To measure the position of a moveable element, a controller uses a photodiode D2 (FIG. 9) coupled in series with resistor R2 that is connected in series with variable resistor R3, between a first reference voltage line 910 (typically connected to a source of approximately constant supply voltage Vcc) and a second reference voltage line 920 (typically connected to ground voltage GND) to form a novel ratiometric sensor 901. A voltage, at the junction of photodiode D2 and resistor R2, henceforth referred to as "ratiometric voltage Vr," is typically Vcc times the ratio Rp/(Rr+Rp) where Rp is equivalent resistance of photodiode D2 and Rr is the resistance of serially connected resistors R2 and R3.
In response to an increase or decrease in incident light, photodiode D1 generates a correspondingly larger or smaller current compared to the neutral current so that equivalent resistance Re decreases or increases and ratiometric voltage Vr decreases or increases. Such a ratiometric sensor 901 converts a small variation in current from a photodiode into a variation in ratiometric voltage Vr, between supply voltage Vcc and ground.
In response to small changes (±0.3 volt in one embodiment) in ratiometric voltage Vr at the base of a Darlington transistor Q1, a large range of current (20 m Amps to 20 μ Amps in one embodiment) is produced by transistor Q1, which current can be used to drive, for example a game port of a personal computer. Darlington transistor Q1 provides a large gain (of 1000 in one embodiment) that is required because a single photodiode (e.g. D2) produces a small change in current (in the order of micro amperes in one embodiment).
A user can tune a potentiometer that includes variable resistor R3 to ensure that ratiometric voltage Vr is such that transistor Q1 is in the center of the linear region, when for example movable element 611 (FIG. 6A) is in a neutral position.
Position sensing circuit 900 includes an additional photodiode D4 in a configuration similar to that described above for photodiode D2, for position measurement along a different axis Y (FIG. 6C). Resistor R1 limits the current through LED D1. Resistor R4 limits the current through transistor Q1 when transistor Q1 is totally turned on. Resistor R5 provides a minimum current at output X on line 940 when transistor Q1 is completely turned off.
Two photodiodes 316 and 317 (FIG. 3A) can be connected to each other in series as illustrated by photodiodes 1016 and 1017 (FIG. 10) between a first reference voltage line 1011 (FIG. 10) and a second reference voltage line 1012 (connected to ground line 1018), to supply a ratiometric voltage Vr on ratiometric sensor output line 1014 that is connected to a junction between photodiodes 1016 and 1017.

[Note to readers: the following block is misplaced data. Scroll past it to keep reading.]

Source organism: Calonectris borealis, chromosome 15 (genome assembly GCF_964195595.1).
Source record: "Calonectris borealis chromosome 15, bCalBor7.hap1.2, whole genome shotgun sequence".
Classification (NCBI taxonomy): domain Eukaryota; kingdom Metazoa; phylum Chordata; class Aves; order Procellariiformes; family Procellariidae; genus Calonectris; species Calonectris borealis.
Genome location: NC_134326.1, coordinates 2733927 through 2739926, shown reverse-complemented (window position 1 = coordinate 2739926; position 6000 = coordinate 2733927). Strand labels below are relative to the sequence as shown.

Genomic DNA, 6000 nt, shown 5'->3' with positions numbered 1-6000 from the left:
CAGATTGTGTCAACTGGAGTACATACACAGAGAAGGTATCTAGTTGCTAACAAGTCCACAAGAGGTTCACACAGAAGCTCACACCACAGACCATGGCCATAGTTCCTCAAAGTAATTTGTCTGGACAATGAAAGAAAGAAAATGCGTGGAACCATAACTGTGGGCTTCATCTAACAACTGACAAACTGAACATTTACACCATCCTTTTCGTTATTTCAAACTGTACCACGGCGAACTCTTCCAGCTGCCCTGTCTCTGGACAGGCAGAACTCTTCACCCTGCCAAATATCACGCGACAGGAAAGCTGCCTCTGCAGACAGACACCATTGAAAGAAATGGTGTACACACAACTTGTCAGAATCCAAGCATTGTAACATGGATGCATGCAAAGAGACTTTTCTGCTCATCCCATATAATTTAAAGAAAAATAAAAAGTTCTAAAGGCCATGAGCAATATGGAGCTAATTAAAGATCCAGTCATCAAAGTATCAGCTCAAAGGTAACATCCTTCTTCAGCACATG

The ratiometric voltage Vr is proportional to the ratio A2/(A1+A2) where A1 and A2 are the amounts of light incident on photodiodes 1016 and 1017 respectively. The amount of light incident on each of photodiodes 1016 and 1017 can be changed by an equal percentage and yet the ratio remains the same, immune to such changes, that are typically due to noise.
Resistors R1 and R2 (FIG. 10) limit the amount of current through and hence the amount of light generated by LEDs 1026 and 1027. Capacitor C1 (FIG. 10) filters out any spikes in the voltage supplied to LED 1026 or 1027.
Similar ratiometric voltages are also generated by photodiodes 1116 and 1117 (FIG. 11) and by photodiodes 1156 and 1157 (FIG. 11) on ratiometric sensor output line 1114 that is connected to ratiometric sensor output line 1014 by connector 1050.
A microprocessor 1210 (FIG. 12) can provide multiplexing signals at terminals C3Z, B2Y and A1X, one at a time, to receive the ratiometric signal from each pair of photodiodes, such as photodiode pair 1016 and 1017 (FIG. 10), 1116 and 1117 (FIG. 11), and 1156 and 1157 (FIG. 11).
In response to a trigger signal from microprocessor 1210 (FIG. 12), a monostable multivibrator, such as a CMOS "555" timer 1201 (FIG. 12), can sample the voltage on ratiometric voltage line 1202 that is connected by connector 1150 to ratiometric sensor output lines 1014 and 1114, to supply a pulse width modulated signal that has a pulse width proportional to ratiometric voltage Vr that is immune to fluctuations in reference voltage Vcc. Timer 1201 supplies the pulse width modulated signal on line 1204 that is connected to an input terminal CXYZ of microprocessor 1210.
Microprocessor 1210 can also receive a ratiometric signal from a similar set of six additional photodiodes (not shown) through a connector 1252, to provide a user with three axes of control that are in addition to three axes of control provided through connector 1150 (FIG. 12).
Capacitors C1 and C5 (FIG. 12) filter out spikes in power supply voltage Vcc that is applied to the photodiodes and LEDs of FIGS. 10 and 11. Resistors R3 and R4 together with capacitors C2 and C3, establish a center pulse width corresponding to for example the neutral position of handle 111 (FIG. 1A). Diodes D1 to D7 (FIG. 12) isolate one pin, such as pin C3Z or B2Y from another pin when two buttons that are connected to these two pins are pressed simultaneously. Buttons BS, BR, BL, BX, BY, BZ, BC, BB and BA are dual mode buttons similar to each other that can be used in normal mode or turbo mode.